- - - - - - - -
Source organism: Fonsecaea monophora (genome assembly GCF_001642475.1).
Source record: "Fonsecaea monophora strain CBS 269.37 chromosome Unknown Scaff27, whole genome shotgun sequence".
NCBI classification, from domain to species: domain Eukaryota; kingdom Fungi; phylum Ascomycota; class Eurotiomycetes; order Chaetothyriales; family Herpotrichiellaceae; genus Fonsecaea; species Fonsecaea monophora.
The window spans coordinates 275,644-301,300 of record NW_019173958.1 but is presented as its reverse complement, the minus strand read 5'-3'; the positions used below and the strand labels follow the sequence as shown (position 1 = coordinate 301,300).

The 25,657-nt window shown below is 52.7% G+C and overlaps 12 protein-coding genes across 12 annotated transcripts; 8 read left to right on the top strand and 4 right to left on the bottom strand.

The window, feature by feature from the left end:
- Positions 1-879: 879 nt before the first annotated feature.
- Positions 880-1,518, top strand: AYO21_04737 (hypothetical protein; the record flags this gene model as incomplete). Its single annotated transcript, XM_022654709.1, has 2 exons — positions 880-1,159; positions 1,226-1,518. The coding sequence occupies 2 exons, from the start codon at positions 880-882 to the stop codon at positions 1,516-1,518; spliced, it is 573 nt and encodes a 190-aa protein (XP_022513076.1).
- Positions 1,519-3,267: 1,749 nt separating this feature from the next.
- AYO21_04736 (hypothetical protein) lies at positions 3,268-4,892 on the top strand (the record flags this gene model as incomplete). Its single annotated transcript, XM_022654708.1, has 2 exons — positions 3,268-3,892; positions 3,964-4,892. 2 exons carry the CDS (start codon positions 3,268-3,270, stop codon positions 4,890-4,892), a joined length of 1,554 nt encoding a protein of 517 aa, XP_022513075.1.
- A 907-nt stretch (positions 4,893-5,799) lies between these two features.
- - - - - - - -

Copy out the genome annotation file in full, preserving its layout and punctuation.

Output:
Source organism: Fonsecaea monophora (genome assembly GCF_001642475.1).
Source record: "Fonsecaea monophora strain CBS 269.37 chromosome Unknown Scaff27, whole genome shotgun sequence".
NCBI classification, from domain to species: domain Eukaryota; kingdom Fungi; phylum Ascomycota; class Eurotiomycetes; order Chaetothyriales; family Herpotrichiellaceae; genus Fonsecaea; species Fonsecaea monophora.
The window spans coordinates 275,644-301,300 of record NW_019173958.1 but is presented as its reverse complement, the minus strand read 5'-3'; the positions used below and the strand labels follow the sequence as shown (position 1 = coordinate 301,300).

The 25,657-nt window shown below is 52.7% G+C and overlaps 12 protein-coding genes across 12 annotated transcripts; 8 read left to right on the top strand and 4 right to left on the bottom strand.

The window, feature by feature from the left end:
- Positions 1-879: 879 nt before the first annotated feature.
- Positions 880-1,518, top strand: AYO21_04737 (hypothetical protein; the record flags this gene model as incomplete). Its single annotated transcript, XM_022654709.1, has 2 exons — positions 880-1,159; positions 1,226-1,518. The coding sequence occupies 2 exons, from the start codon at positions 880-882 to the stop codon at positions 1,516-1,518; spliced, it is 573 nt and encodes a 190-aa protein (XP_022513076.1).
- Positions 1,519-3,267: 1,749 nt separating this feature from the next.
- AYO21_04736 (hypothetical protein) lies at positions 3,268-4,892 on the top strand (the record flags this gene model as incomplete). Its single annotated transcript, XM_022654708.1, has 2 exons — positions 3,268-3,892; positions 3,964-4,892. 2 exons carry the CDS (start codon positions 3,268-3,270, stop codon positions 4,890-4,892), a joined length of 1,554 nt encoding a protein of 517 aa, XP_022513075.1.
- A 907-nt stretch (positions 4,893-5,799) lies between these two features.